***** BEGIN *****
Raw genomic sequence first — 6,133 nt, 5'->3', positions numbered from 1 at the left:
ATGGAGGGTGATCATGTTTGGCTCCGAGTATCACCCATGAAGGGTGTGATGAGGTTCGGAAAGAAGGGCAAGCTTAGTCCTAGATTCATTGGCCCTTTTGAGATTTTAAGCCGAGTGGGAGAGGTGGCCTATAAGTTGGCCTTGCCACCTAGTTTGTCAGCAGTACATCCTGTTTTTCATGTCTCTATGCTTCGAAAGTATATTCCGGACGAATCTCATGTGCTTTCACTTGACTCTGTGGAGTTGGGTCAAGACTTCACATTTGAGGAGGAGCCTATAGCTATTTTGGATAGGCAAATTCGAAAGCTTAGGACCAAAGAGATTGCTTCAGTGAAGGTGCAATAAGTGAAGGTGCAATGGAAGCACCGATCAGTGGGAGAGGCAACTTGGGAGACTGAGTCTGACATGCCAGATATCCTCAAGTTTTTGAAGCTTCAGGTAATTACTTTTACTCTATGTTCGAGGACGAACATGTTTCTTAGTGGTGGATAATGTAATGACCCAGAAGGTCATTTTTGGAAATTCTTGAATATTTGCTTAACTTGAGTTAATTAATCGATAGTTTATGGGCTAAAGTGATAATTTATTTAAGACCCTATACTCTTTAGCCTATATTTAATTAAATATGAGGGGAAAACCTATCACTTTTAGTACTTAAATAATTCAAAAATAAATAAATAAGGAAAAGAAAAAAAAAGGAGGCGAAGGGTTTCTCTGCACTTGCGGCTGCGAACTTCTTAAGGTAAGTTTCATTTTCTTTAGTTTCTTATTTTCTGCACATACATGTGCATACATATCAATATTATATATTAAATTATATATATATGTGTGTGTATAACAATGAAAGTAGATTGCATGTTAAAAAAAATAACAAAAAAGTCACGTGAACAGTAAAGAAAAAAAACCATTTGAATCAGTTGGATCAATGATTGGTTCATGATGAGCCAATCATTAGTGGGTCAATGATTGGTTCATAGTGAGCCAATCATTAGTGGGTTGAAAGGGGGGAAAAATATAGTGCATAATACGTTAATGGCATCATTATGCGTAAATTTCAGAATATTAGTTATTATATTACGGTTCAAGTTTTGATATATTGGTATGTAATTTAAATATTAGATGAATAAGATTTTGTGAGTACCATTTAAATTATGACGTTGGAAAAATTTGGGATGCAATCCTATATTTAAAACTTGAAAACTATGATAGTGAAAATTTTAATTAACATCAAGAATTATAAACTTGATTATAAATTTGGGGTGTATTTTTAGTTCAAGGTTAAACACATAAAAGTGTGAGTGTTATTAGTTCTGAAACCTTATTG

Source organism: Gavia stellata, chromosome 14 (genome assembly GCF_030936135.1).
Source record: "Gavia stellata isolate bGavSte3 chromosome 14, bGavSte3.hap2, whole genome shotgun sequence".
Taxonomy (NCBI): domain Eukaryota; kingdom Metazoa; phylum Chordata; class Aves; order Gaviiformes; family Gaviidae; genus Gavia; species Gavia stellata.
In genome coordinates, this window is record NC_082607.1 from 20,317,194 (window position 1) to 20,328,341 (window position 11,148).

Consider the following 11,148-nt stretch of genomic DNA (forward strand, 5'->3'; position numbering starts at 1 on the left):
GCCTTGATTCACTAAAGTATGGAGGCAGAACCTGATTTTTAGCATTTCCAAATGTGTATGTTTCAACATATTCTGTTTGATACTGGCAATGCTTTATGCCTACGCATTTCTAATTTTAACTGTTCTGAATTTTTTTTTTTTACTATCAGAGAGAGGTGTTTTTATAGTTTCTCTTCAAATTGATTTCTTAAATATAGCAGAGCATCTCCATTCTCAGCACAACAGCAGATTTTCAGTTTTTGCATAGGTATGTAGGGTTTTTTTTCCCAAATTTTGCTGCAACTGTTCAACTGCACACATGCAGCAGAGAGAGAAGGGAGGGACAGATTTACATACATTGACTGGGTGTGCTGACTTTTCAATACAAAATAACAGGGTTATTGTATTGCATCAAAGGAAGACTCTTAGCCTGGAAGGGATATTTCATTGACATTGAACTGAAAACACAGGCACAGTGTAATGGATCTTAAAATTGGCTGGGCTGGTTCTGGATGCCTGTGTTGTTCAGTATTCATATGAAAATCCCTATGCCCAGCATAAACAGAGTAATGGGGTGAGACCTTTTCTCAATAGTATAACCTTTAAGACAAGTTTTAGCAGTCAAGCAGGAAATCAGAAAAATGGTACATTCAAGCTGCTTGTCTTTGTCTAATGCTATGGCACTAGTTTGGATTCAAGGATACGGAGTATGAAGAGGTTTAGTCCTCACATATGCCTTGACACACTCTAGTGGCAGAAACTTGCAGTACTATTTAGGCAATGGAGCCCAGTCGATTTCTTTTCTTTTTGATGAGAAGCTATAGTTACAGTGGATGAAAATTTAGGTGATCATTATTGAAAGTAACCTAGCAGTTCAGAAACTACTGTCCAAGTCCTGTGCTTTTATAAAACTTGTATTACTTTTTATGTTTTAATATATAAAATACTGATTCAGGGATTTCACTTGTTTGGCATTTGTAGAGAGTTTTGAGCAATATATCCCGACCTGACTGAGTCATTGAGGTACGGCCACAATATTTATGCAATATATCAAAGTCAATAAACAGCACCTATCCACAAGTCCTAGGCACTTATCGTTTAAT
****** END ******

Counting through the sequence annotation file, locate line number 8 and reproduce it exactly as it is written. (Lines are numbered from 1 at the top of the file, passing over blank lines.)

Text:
GCCTTGATTCACTAAAGTATGGAGGCAGAACCTGATTTTTAGCATTTCCAAATGTGTATGTTTCAACATATTCTGTTTGATACTGGCAATGCTTTATGCCTACGCATTTCTAATTTTAACTGTTCTGAATTTTTTTTTTTTACTATCAGAGAGAGGTGTTTTTATAGTTTCTCTTCAAATTGATTTCTTAAATATAGCAGAGCATCTCCATTCTCAGCACAACAGCAGATTTTCAGTTTTTGCATAGGTATGTAGGGTTTTTTTTCCCAAATTTTGCTGCAACTGTTCAACTGCACACATGCAGCAGAGAGAGAAGGGAGGGACAGATTTACATACATTGACTGGGTGTGCTGACTTTTCAATACAAAATAACAGGGTTATTGTATTGCATCAAAGGAAGACTCTTAGCCTGGAAGGGATATTTCATTGACATTGAACTGAAAACACAGGCACAGTGTAATGGATCTTAAAATTGGCTGGGCTGGTTCTGGATGCCTGTGTTGTTCAGTATTCATATGAAAATCCCTATGCCCAGCATAAACAGAGTAATGGGGTGAGACCTTTTCTCAATAGTATAACCTTTAAGACAAGTTTTAGCAGTCAAGCAGGAAATCAGAAAAATGGTACATTCAAGCTGCTTGTCTTTGTCTAATGCTATGGCACTAGTTTGGATTCAAGGATACGGAGTATGAAGAGGTTTAGTCCTCACATATGCCTTGACACACTCTAGTGGCAGAAACTTGCAGTACTATTTAGGCAATGGAGCCCAGTCGATTTCTTTTCTTTTTGATGAGAAGCTATAGTTACAGTGGATGAAAATTTAGGTGATCATTATTGAAAGTAACCTAGCAGTTCAGAAACTACTGTCCAAGTCCTGTGCTTTTATAAAACTTGTATTACTTTTTATGTTTTAATATATAAAATACTGATTCAGGGATTTCACTTGTTTGGCATTTGTAGAGAGTTTTGAGCAATATATCCCGACCTGACTGAGTCATTGAGGTACGGCCACAATATTTATGCAATATATCAAAGTCAATAAACAGCACCTATCCACAAGTCCTAGGCACTTATCGTTTAAT